Les Miserable

I don't like turncoats - remind me too much of the double-sided rugby tops of Grammar school - but in certain circumstances I'm willing to welcome those travelling the Damascan path. Not so Leslie T. Byrom CBE FRICS. As reported today, Cllr B has resigned from Cameron's Conservatives - ostensibly over the 42 day detention policy - and Labour (split over the issue) wants him on board HMS Habeas Corpus. This is a political free-jumper (nearly put free-loader but remembered he wasn't called Den Dover) who had 30 years in politics as a Tory. When Thatcher began to destroy Merseyside, Byrom was a member of the welcoming committee; moreover he was a member of the host party.

As his dreadful home page points out:

  • Joined Sefton Council 6th June 1985, Conservative Leader 1991 to 2005

  • Merseyside Fire & Rescue Authority Conservative Group Leader
    Chairman, LGA Fire Services Management Committee, LGA and Conservative spokesman for the Fire Service, Chairman of the Fire Forum, Member Safer Communities Board, DCLG Centre of Excellence and Equalities and Diversity project boards. Fire Practitioners Forum. Chairman Employers side, National Joint Council (NJC) Fire service negotiating body for the UK.

  • Euro Parliamentary Candidate,
    European Elections 1999, Conservative North West 8th position
    European Elections 2004, 8th position
    Parliamentary Candidate Westminster
    Knowsley South Parliamentary By Election 29th September 1991 and General Election 1992. Wirral South Parliamentary By Election 28th February 1997 and General Election 1997.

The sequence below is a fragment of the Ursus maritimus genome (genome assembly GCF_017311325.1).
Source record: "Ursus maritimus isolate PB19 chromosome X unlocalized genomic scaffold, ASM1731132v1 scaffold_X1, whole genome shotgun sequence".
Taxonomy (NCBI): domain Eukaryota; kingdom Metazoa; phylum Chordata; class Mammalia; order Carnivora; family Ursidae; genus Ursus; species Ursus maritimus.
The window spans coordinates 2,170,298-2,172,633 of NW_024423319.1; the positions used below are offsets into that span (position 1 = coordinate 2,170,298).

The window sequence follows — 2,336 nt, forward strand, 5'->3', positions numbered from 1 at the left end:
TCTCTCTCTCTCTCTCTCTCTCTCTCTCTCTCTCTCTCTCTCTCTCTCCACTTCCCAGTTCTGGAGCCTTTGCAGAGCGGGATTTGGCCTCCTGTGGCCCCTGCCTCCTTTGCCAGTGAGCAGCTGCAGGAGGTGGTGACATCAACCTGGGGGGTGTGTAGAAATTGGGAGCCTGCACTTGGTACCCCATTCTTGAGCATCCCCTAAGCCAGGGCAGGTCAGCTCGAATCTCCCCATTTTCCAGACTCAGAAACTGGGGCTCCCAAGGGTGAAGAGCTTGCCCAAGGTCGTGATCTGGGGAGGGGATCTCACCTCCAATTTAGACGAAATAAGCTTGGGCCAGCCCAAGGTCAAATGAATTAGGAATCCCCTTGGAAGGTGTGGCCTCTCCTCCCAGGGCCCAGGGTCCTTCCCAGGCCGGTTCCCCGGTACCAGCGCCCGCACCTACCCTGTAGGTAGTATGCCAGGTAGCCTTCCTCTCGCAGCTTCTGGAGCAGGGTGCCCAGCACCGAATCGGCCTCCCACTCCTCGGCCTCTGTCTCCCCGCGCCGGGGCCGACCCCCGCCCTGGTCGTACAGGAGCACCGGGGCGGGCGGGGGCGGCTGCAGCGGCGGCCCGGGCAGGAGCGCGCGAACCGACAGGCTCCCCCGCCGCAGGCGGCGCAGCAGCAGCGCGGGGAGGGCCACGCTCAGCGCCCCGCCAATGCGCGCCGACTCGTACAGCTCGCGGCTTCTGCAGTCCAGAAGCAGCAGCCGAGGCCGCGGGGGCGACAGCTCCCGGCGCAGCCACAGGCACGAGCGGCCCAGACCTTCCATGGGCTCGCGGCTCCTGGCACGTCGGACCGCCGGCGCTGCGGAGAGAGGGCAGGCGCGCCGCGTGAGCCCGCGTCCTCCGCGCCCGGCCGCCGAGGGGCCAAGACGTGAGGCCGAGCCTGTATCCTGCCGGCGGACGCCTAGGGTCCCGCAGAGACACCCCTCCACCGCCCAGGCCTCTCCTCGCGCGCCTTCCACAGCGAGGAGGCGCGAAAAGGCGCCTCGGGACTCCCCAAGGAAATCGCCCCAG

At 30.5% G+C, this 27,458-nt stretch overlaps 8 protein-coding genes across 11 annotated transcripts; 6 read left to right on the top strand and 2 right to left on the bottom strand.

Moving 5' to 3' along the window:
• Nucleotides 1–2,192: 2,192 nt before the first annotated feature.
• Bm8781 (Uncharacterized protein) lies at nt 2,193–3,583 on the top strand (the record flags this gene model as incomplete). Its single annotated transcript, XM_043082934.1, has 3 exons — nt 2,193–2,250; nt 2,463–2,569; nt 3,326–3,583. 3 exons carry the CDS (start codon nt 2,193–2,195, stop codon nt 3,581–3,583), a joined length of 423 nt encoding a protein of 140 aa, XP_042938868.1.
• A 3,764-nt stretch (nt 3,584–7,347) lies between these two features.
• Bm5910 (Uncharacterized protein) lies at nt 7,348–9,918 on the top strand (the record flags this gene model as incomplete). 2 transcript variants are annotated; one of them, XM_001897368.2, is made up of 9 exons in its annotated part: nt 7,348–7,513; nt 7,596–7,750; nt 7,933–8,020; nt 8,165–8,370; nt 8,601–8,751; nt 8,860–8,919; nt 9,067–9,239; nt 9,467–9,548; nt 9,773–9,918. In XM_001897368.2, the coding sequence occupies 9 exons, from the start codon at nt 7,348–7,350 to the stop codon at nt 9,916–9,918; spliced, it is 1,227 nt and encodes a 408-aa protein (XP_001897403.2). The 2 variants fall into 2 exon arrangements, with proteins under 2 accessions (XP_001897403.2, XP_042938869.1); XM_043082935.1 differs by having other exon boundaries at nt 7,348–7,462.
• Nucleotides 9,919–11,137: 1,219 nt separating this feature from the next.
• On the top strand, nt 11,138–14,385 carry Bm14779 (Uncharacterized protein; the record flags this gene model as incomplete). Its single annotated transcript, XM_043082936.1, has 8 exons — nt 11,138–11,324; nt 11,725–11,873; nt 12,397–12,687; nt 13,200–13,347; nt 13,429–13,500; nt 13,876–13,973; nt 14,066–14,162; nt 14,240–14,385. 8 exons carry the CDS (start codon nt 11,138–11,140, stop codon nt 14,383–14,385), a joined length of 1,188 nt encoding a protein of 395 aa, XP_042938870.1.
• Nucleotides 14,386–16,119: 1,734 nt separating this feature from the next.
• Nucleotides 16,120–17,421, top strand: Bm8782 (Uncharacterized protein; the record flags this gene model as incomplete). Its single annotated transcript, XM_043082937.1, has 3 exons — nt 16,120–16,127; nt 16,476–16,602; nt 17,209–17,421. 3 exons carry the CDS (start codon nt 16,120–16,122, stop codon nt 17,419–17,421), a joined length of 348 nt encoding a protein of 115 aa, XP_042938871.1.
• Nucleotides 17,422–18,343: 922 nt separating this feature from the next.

Byrom lost the epochal Wirral South by-election with a swing to Labour in excess of 17%.

Well, one thing we do know is that whilst Les The Surveyor (Chartered) is popular in his Sefton ward, he seems to come unstuck when putting himself up for higher things. The 1997 By-election defeat in a Tory seat paved the way for the election of Comrade Blair. I didn't keep hold of Les's election addresses during that ill-fated campaign, but I don't remember it being too complimentary towards his new New Labour chums.

Many of us had high hopes in 1997, and perhaps such defections come as no surprise these days as the Labour Government, rather than being feared by its natural opponents, is actually welcomed.

Coming as it does on a day when figures suggest that the elderly and children are worse off, the fact that an establishment figure such as Byrom should feel comfortable in Labour circles. Iain Dale, whose diary long ceased to be of interest has a take on why Les has taken the trip to the dark side at this particular time here. He might say that, but I couldn't possibly comment.

The Labour Party - happy to deflect criticism of Brown - is as ever, ready to lay out the not-so-red carpet:

  • Hazel Blears MP, Labour's Communities and Local Government Secretary, said:"Les Byrom is a big player in North West politics and I am pleased that he has made this decision. "Here is another top Tory who has seen through David Cameron's shallow salesmanship and said 'enough is enough'. "We look forward to welcoming Les into the Labour Party."

Les has a valid point in his resignation letter:

  • No matter where Lady Thatcher stood in the polls, she always sought to do what was right rather than what was politically expedient, and this is a lesson you would be well advised to learn.

And this is the great problem. I was reminded of the above when watching Thatcher in Andrew Marr's history programme. In trying to woo Mail voters and so-called Middle England, Labour has been the architect of its own misfortune. You don't have to be Les The Surveyor to know when you've neglected your foundations.